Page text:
A federal judge was right to clear Harvard University of discriminating against Asian American applicants.
The ruling is a major victory for affirmative action in college admissions across the nation. This is a victory for civil rights.
U.S. District Judge Allison D. Burroughs ruled that Harvard’s admissions process is “not perfect” but was constitutional. She said there was “no evidence of any racial animus whatsoever” and no evidence that any admission decision was “negatively affected by Asian American identity.”
The decision last week brings temporary relief to Harvard and other universities that consider race as a factor in admission to ensure campus diversity.
The ruling also sets the stage for a battle that some experts expect will go to the U.S. Supreme Court.
A group that opposes affirmative action said it would appeal.
Students for Fair Admissions filed a notice Friday with the 1st U.S. Circuit Court of Appeals in Boston. The group says it will appeal all the way to the U.S. Supreme Court if necessary.
It is challenging a judge’s Tuesday ruling against all counts of the group’s 2014 lawsuit against Harvard.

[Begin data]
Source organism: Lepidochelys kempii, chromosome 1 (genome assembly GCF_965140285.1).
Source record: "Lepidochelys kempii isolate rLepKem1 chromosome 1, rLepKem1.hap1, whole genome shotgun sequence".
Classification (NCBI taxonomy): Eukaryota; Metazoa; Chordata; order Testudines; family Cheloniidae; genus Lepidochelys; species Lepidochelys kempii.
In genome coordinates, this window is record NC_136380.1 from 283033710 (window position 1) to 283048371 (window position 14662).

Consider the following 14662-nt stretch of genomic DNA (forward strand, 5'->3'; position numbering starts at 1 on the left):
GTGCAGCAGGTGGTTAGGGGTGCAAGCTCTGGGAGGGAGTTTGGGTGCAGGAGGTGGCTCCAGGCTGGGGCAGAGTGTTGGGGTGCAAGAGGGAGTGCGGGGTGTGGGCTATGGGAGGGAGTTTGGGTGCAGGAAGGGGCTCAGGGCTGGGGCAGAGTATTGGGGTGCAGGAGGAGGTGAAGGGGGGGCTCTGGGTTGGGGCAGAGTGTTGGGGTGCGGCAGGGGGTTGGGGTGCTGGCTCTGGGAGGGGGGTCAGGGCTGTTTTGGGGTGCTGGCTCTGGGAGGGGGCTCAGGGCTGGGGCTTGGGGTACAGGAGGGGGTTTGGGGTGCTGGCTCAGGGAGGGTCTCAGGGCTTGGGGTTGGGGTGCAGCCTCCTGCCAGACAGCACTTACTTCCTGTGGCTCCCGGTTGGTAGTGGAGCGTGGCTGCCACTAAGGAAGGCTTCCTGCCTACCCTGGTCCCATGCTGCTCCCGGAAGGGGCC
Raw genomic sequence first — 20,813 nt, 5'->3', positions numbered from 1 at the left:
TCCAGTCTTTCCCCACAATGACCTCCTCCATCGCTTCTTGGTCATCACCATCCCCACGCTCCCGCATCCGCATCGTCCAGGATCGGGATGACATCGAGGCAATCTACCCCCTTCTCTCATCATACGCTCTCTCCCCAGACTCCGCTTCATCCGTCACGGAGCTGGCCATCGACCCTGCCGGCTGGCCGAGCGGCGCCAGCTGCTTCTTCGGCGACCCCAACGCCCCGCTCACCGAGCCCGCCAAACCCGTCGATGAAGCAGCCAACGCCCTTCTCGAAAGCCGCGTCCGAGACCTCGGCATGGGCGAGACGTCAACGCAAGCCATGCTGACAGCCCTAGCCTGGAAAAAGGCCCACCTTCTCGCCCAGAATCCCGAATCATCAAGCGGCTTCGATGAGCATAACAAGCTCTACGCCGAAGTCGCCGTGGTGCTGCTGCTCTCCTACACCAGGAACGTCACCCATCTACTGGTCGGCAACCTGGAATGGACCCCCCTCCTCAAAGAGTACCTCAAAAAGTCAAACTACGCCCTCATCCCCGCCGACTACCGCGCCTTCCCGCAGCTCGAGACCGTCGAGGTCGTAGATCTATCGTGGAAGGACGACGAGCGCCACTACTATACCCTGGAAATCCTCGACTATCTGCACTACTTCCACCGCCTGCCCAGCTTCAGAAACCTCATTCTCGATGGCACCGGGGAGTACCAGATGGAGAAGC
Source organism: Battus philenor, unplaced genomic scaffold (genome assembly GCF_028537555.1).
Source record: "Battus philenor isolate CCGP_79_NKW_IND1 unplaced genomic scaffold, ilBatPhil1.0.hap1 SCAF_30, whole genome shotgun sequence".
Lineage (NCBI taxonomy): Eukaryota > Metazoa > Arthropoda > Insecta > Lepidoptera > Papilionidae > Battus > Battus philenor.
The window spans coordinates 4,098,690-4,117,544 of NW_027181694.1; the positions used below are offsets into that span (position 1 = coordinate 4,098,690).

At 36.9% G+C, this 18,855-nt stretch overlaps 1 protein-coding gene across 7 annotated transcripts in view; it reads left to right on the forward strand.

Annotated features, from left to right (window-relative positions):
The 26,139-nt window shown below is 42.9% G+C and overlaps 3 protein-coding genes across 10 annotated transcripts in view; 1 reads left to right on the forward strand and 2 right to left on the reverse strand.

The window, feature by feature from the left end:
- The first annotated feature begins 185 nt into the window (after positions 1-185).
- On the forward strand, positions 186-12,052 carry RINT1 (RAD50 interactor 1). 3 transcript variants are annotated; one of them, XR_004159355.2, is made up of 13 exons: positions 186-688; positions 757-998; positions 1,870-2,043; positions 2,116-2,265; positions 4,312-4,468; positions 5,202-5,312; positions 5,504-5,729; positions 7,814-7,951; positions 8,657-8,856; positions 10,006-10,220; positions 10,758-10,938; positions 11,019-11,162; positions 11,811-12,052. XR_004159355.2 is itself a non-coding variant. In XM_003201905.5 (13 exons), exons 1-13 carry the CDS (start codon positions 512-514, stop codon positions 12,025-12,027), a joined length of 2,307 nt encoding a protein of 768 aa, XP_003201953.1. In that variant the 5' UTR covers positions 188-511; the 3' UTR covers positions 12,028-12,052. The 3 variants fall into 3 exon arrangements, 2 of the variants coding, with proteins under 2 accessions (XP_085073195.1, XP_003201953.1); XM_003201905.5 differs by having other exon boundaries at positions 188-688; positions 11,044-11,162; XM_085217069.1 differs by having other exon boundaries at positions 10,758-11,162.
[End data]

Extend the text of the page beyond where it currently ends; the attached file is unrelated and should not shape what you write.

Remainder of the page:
The group says Harvard holds down the number of Asian Americans accepted to preserve a racial balance.
The Trump administration supported the lawsuit, which reignited a national debate over the use of race in college admissions.
Civil rights groups opposed the lawsuit against affirmative action.
“Today’s ruling rightly recognizes that race-conscious admissions is both lawful and indispensable for ensuring institutions are open and available to students from all walks of life, including racial minorities,” said Kristen Clarke, president and executive director of the Lawyers’ Committee for Civil Rights Under Law.
Affirmative action is a remedy to decades of systemic and pervasive racist policies and practice against African Americans in colleges and the workplace. Affirmative action was later expanded to include other groups that have faced historic and persistent discrimination.
To remedy past discrimination, race must be considered in the present and future policies and practices. Affirmative action also recognizes that racism still exists in America.
Affirmative action is necessary to assist underrepresented groups in gaining wealth and power to help achieve equity in the future.
As U.S. Supreme Court Justice Harry Blackmum wrote in 1978, “In order to get beyond racism, we must first take account of race. There is no other way. And in order to treat some persons equally, we must treat them differently.”
The goal of affirmative action programs is to reduce racial inequities.
Affirmative action has helped to diversify the nation’s elite colleges and work force.